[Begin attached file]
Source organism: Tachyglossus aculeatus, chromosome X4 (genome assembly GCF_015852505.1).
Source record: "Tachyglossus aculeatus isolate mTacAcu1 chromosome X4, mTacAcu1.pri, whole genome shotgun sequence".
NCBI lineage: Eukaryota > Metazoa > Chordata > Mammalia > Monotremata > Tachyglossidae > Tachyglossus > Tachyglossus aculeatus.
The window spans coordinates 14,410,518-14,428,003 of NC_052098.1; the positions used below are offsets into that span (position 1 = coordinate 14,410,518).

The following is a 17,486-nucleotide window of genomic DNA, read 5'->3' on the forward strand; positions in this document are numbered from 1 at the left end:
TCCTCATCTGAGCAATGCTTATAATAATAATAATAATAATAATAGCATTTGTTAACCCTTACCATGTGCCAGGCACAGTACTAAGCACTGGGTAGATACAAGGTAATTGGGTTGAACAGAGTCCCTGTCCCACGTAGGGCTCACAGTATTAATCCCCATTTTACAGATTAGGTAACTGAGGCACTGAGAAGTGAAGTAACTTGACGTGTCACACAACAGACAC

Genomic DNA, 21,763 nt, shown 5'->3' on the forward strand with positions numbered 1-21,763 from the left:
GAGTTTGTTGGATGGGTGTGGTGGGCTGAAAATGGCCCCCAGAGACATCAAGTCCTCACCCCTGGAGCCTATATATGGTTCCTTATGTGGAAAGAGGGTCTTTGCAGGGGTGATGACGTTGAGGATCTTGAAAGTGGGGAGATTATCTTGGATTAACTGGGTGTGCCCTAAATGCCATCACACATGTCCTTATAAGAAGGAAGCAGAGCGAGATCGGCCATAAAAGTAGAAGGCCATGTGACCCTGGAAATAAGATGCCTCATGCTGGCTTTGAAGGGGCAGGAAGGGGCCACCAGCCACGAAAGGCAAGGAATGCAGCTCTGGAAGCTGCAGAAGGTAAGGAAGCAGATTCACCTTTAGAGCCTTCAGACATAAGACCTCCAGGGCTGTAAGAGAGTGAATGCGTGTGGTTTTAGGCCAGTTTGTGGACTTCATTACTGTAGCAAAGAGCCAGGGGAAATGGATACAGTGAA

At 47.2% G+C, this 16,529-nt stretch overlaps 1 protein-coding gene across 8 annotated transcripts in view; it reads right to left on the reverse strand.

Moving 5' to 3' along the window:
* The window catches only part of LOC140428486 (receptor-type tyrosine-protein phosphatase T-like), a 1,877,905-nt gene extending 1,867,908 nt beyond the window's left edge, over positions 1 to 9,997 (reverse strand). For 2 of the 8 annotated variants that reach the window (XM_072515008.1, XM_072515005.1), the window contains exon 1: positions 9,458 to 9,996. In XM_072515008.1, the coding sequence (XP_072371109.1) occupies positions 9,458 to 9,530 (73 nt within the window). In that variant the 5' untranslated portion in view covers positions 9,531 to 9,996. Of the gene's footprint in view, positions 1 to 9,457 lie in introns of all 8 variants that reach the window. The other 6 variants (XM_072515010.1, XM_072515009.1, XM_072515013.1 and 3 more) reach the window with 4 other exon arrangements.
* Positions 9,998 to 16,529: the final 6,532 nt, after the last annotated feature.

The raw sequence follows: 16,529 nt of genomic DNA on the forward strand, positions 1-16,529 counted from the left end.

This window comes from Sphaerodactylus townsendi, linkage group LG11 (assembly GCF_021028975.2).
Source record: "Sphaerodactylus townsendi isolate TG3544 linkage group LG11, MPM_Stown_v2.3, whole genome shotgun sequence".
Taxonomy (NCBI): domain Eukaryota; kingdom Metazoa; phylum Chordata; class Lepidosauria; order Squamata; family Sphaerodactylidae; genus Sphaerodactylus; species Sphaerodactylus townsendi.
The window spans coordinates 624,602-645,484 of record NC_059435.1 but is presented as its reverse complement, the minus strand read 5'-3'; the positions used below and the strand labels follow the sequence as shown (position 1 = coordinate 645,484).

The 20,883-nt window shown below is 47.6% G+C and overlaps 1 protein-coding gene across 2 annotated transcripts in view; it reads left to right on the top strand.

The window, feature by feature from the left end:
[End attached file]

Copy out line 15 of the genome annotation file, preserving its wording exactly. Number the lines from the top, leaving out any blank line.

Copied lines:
Source record: "Sphaerodactylus townsendi isolate TG3544 linkage group LG11, MPM_Stown_v2.3, whole genome shotgun sequence".